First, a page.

This is quite an admission for a bank that has been one of the loudest in proclaiming to the world that its approach to ERM has “turned risk control into a competitive advantage.” With risk control like this, who needs competitors?
UBS is also “revamping” its approach to risk management. Of course, using risk managers as scapegoats for not controlling risk is the easy thing to do. It gives executives someone to blame for their poor decisions.
What seems clear is that, at best, firms like Merrill Lynch, Citibank, and UBS, practiced dilettante risk management, and at worst, or maybe as standard practice, they sought profitability at the expense of risk control. In essence, the risk managers at these firms have been killed twice: once to get rid of or intimidate any who might be concerned that the risks being pursued were out of kilter and, after the risks turned into major embarrassments, to take out their compliant replacements, who became convenient fall guys.
The vast majority of companies in the financial community — and their risk management organizations — turned a blind eye toward the risks in the subprime mortgage market because of all the money to be made there. The community focused exclusively on exploiting the “positive risks” (a term I find a repugnant oxymoron) involved, while ignoring the old-time “traditional” risks involved.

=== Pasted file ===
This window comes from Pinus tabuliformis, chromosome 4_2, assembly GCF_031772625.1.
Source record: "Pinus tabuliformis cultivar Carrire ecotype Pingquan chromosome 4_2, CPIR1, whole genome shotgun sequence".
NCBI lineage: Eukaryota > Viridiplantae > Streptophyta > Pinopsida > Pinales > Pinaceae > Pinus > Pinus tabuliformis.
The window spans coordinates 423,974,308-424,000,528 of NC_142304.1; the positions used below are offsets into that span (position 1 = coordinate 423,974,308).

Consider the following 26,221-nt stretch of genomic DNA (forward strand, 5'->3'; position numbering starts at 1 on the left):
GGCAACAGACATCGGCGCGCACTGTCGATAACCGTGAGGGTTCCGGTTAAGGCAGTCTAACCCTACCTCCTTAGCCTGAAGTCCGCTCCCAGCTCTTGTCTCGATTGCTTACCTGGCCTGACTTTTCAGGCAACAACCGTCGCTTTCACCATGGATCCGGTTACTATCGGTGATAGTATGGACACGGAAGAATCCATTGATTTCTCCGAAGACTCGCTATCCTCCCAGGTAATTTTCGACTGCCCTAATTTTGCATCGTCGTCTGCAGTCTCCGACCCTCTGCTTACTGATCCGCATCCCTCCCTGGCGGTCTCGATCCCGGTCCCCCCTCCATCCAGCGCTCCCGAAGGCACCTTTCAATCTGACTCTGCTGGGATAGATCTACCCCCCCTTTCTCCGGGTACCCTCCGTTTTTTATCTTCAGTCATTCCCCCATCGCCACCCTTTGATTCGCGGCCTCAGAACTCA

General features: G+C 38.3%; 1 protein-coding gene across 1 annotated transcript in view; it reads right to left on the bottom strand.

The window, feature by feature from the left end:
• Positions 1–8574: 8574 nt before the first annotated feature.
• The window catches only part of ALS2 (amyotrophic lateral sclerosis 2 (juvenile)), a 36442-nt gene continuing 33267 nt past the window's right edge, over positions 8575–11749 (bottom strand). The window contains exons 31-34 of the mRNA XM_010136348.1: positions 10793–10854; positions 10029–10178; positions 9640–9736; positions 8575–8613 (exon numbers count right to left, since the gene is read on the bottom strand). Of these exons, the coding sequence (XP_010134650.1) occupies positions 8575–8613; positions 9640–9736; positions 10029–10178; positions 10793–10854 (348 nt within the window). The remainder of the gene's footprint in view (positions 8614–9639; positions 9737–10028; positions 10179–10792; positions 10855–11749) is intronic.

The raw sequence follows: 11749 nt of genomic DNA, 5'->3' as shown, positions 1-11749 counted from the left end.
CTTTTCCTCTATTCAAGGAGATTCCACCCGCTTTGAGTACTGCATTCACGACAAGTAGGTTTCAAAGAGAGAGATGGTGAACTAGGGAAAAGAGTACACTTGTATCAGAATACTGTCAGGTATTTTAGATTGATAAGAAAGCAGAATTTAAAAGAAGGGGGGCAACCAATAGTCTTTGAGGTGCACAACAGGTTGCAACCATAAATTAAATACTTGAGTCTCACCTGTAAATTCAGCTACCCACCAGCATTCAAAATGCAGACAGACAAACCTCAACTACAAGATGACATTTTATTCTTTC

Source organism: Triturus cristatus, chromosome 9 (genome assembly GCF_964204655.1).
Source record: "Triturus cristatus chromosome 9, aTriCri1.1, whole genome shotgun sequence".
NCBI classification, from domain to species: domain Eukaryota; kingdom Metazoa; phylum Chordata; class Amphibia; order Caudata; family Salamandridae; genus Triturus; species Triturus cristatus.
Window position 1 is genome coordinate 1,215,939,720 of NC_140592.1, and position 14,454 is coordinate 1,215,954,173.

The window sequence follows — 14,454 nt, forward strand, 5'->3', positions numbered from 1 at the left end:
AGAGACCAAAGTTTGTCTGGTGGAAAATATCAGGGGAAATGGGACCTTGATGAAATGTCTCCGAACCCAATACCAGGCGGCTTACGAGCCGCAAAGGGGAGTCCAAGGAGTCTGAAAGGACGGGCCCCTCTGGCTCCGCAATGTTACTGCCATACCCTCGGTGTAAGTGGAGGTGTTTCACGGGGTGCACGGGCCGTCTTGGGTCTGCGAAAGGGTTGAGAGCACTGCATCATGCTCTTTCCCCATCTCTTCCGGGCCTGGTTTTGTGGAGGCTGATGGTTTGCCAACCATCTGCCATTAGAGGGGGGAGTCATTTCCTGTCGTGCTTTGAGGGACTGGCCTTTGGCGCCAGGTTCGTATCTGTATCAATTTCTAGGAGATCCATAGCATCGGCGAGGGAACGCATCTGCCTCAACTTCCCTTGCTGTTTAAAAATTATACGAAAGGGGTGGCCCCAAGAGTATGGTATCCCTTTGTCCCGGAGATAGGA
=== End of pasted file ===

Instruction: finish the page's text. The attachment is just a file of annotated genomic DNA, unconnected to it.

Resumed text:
This risk blindness — or better, risk arrogance or hubris — proceeded along even as warning flares were going off, like the $10 billion-plus in write-offs the British bank HSBC had to take early last year on its US subprime mortgages rapidly going south. HSBC arrogantly said — before its write-off fiasco — that it had more than 150 inhouse PhDs who were expert in modeling the credit risk subprime loans posed, so there wasn’t nearly as much risk in these loans as everyone was claiming.